Because of your new identity, you know where all of this is headed - think upon it in the months leading up to and following your wedding. Whether your wedding turns out exactly as you dreamed up, is an unmitigated disaster, or just more normal than you're content to accept, it is only the faintest foreshadowing of the real wedding we expect to attend. Relish the good things about your wedding as a foretaste of heaven and mourn the disappointing things about your wedding as the remnants of a fallen world, but in both, keep your eyes on heaven. With the whisper of heaven in your ear, the work of a wedding will become sweeter and the disappointments less tragic.
It took me months before I could think about my wedding without worrying over everything that went wrong and what people would think about it. But I learned that with your identity soaked in the blood of Jesus and your mind caught up in the winds of heaven, the anxieties and frustrations of "your day" can blow away like the chaff of yesterday. There are many things I still wish had ended up different, or better, about my wedding. But when I think back on it, I delight in the beauty that was created not because of what it said about me, but because "...Now we see in a mirror dimly, but then face to face. Now I know if part; then I shall know fully, even as I have been fully known." The feast of Christ is coming and I could see its approach on my wedding day.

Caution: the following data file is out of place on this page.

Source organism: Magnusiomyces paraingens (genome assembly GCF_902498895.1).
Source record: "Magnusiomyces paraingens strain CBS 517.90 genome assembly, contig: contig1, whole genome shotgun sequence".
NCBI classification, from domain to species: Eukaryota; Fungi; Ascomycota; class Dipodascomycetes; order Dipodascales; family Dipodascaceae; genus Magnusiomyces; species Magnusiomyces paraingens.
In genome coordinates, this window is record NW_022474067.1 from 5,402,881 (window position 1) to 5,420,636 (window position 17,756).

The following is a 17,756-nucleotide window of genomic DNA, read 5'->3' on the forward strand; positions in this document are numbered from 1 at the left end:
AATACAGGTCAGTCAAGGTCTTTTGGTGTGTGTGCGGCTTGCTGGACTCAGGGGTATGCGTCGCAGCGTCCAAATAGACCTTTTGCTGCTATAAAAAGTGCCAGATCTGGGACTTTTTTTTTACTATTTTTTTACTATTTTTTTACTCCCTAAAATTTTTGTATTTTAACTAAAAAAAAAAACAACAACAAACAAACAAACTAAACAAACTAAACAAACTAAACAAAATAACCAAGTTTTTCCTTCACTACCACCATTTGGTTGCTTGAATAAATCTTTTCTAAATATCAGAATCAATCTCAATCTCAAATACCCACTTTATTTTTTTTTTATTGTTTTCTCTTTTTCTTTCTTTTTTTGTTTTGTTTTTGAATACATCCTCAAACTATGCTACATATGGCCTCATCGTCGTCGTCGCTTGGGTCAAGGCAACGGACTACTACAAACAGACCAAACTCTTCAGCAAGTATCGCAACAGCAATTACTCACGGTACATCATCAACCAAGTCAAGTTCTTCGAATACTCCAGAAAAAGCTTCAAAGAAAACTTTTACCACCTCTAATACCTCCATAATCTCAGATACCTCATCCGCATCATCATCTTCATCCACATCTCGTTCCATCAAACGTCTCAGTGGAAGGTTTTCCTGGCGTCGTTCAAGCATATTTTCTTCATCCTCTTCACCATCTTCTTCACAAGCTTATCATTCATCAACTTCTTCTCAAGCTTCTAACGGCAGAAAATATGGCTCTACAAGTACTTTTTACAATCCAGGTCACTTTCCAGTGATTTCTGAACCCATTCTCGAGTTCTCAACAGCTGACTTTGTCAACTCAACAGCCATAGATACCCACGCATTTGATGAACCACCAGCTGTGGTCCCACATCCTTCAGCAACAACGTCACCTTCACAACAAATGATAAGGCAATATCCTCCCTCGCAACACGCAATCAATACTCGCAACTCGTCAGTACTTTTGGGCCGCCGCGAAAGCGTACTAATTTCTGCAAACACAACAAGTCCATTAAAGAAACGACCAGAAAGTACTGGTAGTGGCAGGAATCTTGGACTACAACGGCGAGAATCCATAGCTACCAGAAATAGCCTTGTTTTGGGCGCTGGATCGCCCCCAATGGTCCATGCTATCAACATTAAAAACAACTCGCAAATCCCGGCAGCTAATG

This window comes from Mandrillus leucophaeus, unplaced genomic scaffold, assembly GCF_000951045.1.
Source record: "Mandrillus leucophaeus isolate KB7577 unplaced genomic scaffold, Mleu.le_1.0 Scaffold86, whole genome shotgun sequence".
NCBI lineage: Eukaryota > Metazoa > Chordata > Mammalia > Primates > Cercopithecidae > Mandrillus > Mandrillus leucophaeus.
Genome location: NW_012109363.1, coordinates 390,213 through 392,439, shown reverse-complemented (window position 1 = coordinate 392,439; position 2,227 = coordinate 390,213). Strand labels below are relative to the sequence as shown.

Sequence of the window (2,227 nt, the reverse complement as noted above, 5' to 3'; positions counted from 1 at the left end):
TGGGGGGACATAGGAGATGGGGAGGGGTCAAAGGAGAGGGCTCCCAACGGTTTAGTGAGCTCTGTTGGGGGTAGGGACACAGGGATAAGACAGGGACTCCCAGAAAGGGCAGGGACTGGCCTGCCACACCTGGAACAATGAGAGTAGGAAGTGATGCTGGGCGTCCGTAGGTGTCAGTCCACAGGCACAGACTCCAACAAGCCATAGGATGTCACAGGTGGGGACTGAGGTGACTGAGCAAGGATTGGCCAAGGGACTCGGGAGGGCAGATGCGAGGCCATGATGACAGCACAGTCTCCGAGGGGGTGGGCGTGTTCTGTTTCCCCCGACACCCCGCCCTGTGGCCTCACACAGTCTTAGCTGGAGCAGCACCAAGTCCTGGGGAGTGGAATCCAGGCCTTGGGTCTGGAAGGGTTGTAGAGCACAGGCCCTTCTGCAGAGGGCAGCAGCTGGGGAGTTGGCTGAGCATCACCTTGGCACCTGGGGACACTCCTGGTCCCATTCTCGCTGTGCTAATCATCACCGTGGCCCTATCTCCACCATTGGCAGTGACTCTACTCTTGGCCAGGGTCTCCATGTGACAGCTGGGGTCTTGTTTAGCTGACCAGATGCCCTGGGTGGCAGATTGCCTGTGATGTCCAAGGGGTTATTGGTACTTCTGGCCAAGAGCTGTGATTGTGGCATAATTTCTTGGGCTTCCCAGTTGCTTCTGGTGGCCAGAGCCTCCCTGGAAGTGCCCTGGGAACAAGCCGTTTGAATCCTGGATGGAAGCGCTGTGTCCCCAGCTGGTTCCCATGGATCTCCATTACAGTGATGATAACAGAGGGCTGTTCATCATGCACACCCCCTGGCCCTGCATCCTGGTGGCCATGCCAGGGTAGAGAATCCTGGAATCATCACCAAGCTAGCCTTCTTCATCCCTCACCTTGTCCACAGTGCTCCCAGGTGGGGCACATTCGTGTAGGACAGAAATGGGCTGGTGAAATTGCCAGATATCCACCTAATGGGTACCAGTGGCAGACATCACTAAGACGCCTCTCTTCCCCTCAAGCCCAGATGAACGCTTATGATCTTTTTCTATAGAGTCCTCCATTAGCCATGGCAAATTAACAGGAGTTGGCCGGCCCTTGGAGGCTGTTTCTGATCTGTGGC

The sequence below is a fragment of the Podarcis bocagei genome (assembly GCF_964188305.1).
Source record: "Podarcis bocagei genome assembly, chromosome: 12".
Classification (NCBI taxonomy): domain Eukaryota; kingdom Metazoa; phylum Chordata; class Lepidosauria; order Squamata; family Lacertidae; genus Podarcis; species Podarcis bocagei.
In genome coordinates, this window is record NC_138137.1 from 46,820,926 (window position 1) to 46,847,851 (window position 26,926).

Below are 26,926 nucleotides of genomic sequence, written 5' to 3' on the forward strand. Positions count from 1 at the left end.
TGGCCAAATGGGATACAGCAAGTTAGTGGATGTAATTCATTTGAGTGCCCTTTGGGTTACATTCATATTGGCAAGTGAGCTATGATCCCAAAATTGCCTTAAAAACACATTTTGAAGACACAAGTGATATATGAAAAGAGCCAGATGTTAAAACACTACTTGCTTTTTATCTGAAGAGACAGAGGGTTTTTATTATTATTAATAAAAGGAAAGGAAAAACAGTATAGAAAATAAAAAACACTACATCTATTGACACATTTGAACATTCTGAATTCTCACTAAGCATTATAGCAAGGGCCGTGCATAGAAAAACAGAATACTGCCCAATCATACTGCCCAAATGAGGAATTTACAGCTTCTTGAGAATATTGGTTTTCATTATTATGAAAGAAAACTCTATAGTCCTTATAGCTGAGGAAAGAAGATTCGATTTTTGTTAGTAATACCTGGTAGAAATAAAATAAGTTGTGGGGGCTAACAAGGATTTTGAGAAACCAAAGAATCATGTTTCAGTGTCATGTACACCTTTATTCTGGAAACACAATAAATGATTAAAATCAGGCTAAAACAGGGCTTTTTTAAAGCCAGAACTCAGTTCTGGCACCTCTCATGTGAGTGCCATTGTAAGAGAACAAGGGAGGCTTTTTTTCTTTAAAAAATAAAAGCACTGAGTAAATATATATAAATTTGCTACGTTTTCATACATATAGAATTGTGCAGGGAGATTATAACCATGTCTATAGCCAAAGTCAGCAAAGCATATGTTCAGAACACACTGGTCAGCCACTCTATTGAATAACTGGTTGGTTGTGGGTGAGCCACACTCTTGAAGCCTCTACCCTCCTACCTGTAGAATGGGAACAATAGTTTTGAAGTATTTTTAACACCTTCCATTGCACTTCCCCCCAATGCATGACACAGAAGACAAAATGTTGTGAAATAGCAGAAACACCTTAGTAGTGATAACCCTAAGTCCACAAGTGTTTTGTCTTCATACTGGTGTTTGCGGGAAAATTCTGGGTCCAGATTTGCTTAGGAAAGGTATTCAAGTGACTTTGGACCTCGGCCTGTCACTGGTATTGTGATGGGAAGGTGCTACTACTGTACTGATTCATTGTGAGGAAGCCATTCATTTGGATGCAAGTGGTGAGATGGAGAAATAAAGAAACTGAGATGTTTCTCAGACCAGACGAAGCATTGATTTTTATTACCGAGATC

A few years ago there was a popular cartoon floating around Facebook. It depicted the Disney princesses and then purported to unmask the true moral behind each story. Every princesses's story was displayed as derogatory to women in one way or another, and the general idea was how harmful the Disney princesses are for little girls.
While I didn't disagree with every point made in this cartoon (Belle really does seem to have Stockholm syndrome and Ariel really does promote the idea that talking isn't necessary for women to be happy in a relationship), and I do think that much about the Disney princess obsession and culture is unhealthy and at times destructive, much about the cartoon left me befuddled. In particular, I felt confused about the complaints against Cinderella.